My First Marathon

26 Nov

Well.. mission accomplished. I successfully completed the 26.2 miles before my 26th birthday, and it felt absolutely amazing.

Here is a map of the course

I have never really set myself up with such a large goal, which took 2 years (with the planning and training) to reach. When I finally crossed that finish line on Sunday my whole body was overjoyed.

The race itself was such a wonderful experience. I beat my personal record for my half marathon time by an entire 5 minutes! I also crushed my marathon goal, which was four hours and thirty minutes by finishing in 4h 21m 54s! Here are my official finishing stats:

The part I could hardly believe was that I didn’t stop once during this marathon to walk. I ran the entire course from start to finish.Here I am between mile 26 and the finish line, ready to feel that victory as I crossed the finish line! :)

The first 20 miles went by pretty smoothly. In fact, I didn’t even start to feel any pain until about mile 17. At mile 20 I was starting to get worried about the dreaded ‘wall’ but it didn’t really hit me until mile 21 and a half. Throughout the race I had been so focused taking a GU at every 20 minute interval and I really believe that’s what made the difference. There were certainly several times where I wasn’t really wanting a GU, but I forced myself to take it anyway and I think that’s what enabled me to not give up at the end.

I know they say you really shouldn’t switch up your nutrition so close to race day, but I made the decision to switch to GU on Friday the 16th (so two days before race day) because I knew that I would not be able to eat an entire pack of Sports Jelly Beans every 20-30 minutes, but that I needed about 100 calories every 20 mins. I think I made the right call. I tested the GU out on Friday and although I didn’t particularly care for the extremely sweet taste, I knew I could power through it on race day.

That being said, at mile 22 I was feeling pretty exahusted. I called my friend Nick (who I ran the Philly half with a few months earlier) who was waiting at the finish line and asked him if he could come help me push through the last 4 miles because I was starting to struggle. He came running as fast as possible and we actually met up at around mile 23 and a half. He tried his best to offer words of encouragement but at that point I just needed someone to run with me because my mind was getting the best of me. I had seen a few runners fall at the sidelines and was worried my legs might give out. Despite his nice words of encouragement “You’ve got this, you can do it” I just had to keep asking him to remain quiet. In the last few miles hearing “you can do it” really should give you a boost but for some reason, I guess because I was beginning to doubt myself, I didn’t want to hear “you’ve got this” until I really had it for sure.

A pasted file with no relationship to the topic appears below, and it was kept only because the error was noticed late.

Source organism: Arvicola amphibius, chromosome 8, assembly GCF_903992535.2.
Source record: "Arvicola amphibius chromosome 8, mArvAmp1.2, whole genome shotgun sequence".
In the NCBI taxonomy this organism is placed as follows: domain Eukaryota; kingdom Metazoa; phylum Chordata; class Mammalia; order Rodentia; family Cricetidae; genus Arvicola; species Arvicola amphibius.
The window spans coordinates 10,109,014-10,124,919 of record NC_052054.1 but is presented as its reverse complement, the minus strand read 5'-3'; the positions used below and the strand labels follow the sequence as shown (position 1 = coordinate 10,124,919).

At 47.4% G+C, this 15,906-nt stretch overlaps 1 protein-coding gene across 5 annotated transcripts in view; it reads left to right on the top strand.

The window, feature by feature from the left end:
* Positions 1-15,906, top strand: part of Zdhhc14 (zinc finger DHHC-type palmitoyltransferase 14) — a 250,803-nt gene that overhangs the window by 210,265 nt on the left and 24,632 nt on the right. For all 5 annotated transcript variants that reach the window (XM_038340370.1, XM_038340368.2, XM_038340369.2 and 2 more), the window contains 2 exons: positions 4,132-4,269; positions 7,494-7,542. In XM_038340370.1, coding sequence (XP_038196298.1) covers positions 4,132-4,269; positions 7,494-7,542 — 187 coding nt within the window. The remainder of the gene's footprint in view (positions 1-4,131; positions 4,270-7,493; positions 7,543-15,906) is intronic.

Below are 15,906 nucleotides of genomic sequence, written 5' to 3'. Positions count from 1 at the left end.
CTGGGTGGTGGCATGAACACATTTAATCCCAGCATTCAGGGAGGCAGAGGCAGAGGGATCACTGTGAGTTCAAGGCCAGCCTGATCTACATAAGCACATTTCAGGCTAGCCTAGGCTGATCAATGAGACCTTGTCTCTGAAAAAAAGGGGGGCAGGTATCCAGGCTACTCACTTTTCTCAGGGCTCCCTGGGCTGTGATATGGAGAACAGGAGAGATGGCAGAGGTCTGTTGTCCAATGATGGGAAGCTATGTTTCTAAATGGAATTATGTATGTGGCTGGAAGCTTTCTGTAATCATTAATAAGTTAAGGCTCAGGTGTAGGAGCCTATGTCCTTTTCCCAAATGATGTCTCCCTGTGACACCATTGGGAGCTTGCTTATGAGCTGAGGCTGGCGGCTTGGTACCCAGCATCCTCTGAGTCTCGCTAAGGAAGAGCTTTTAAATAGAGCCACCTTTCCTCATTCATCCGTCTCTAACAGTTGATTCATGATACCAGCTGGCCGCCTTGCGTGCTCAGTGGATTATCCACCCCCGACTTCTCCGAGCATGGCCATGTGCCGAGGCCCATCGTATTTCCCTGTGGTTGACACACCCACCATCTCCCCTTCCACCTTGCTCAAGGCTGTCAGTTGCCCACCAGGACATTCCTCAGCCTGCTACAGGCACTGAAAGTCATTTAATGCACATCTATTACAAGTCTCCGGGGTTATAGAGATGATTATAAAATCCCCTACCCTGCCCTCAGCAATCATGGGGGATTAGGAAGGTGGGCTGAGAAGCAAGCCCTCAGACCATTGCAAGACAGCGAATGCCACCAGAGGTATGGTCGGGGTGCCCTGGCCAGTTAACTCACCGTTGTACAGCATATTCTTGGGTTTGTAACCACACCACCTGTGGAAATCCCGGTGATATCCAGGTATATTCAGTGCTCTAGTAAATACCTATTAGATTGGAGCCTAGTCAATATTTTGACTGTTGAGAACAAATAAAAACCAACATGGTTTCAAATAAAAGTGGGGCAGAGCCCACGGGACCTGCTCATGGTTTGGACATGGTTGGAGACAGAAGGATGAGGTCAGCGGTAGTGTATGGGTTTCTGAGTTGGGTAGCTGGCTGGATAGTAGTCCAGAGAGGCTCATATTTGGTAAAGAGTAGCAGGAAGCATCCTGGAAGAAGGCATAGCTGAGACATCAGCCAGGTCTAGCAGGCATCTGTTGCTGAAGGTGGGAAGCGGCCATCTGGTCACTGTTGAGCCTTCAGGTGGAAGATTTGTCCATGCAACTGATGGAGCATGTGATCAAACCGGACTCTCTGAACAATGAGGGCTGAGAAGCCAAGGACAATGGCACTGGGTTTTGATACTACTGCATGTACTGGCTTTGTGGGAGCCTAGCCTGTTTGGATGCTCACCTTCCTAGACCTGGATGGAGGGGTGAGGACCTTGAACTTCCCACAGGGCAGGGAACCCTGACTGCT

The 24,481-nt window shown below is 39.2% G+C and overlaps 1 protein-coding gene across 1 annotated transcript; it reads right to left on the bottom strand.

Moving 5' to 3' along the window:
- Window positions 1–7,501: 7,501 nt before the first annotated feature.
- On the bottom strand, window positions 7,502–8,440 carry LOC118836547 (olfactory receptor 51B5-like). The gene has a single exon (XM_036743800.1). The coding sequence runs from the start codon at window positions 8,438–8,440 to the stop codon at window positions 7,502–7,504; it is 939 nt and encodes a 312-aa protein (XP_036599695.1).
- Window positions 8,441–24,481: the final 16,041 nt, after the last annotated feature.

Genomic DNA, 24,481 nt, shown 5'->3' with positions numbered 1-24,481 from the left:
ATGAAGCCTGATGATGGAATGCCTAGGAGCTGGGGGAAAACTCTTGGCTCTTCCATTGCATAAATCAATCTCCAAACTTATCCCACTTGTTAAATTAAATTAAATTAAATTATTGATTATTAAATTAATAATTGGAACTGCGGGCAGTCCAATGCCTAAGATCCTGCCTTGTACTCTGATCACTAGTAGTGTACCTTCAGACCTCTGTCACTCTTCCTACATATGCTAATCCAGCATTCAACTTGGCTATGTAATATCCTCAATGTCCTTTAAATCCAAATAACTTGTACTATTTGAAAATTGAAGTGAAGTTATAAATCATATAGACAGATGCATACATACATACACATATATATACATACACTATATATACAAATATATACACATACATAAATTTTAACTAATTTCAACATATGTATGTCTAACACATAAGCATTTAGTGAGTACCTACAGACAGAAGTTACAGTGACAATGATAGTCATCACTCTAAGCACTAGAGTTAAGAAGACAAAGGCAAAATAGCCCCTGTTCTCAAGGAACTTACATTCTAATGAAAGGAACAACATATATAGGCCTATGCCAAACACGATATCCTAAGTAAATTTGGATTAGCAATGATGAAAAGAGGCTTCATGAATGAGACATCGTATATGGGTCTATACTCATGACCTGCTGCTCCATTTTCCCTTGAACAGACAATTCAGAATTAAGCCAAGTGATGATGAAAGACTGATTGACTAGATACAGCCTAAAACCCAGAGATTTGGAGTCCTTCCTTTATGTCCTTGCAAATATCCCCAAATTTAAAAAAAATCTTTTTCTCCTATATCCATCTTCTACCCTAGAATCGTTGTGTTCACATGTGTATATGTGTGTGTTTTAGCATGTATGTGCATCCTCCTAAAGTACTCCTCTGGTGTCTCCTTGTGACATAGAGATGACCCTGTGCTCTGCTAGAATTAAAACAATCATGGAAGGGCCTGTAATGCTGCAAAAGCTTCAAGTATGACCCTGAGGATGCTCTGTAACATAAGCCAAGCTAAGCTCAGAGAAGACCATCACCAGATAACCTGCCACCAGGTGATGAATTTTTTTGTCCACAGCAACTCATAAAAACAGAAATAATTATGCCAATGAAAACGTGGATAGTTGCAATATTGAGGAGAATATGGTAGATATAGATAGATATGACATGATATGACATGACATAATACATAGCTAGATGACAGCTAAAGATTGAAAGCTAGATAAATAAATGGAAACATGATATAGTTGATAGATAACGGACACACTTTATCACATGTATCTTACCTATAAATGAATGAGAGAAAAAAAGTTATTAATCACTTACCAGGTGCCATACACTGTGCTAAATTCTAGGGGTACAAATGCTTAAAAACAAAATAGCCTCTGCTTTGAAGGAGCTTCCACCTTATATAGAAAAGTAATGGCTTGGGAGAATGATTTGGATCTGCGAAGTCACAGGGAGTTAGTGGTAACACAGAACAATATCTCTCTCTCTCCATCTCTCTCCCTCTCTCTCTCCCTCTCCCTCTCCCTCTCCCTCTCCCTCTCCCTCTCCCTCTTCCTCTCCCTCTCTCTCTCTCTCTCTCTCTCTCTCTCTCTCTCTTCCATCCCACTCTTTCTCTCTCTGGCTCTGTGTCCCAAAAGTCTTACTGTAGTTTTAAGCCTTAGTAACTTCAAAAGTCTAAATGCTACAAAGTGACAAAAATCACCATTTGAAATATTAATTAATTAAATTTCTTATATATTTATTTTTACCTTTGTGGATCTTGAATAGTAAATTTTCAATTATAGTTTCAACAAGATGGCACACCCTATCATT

Here we are between miles 23 and 24. Legs were hurting pretty badly at this stage!

When Nick left me, just before mile 26, his words of encouragement at that point were much more appreciated. There was certainly a loud crowd of people rallying the runners on, but at that point all I could hear was his voice screaming “YOU’VE GOT THIS FABIENNE!” and it gave me that little boost I needed to sprint to the end and raise my hand up to give the Mayor of the city a huge high five. I also got to see my parents and Adam at mile 26 which helped me finish strong.

It was a pretty hard high five – check out that follow through! I was so happy to be finished :)

Along the course, I only saw one other person in a Team Challenge jersey, but it was still nice to have at least seen one! In those last 4 miles when I was really hurting (particularly in my legs and feet) I reminded myself of why I was running this race- for Adam and for all of those who suffer every day with Ulcerative Colitis and Crohn’s Disease and I just kept pushing. I saw one girl along the course whose shirt read “The pain you’re feeling right now is temporary, the glory you’ll feel one you’re done will last forever.” So, when my feet and legs started to hurt at mile 22 I kept reminding myself that this pain was temporary unlike the pain that people who deal with UC or Crohn’s Disease battle with daily.

Lots of runners had encouraging messages on their shirts, which were great to read, especially when I was struggling. In my next marathon (New York 2013) I will certainly write something funny or encouraging on my shirt to help others behind me.

I still can’t believe its all over!  I am so happy that I decided to enter the Philadelphia lottery rather than just allow myself to wait until New York 2013. I feel so accomplished and proud to have achieved one of my life goals, and now I don’t even feel guilty about what I ate over Thanksgiving knowing I just ran 26.2 miles the Sunday before! :)

This picture says it all. I am so happy to have completed my race! :)

 

Not Giving up!

12 Nov

So as most of you I’m sure have heard New York was hit pretty hard by Sandy a few weeks ago and subsequently the New York City Marathon was cancelled.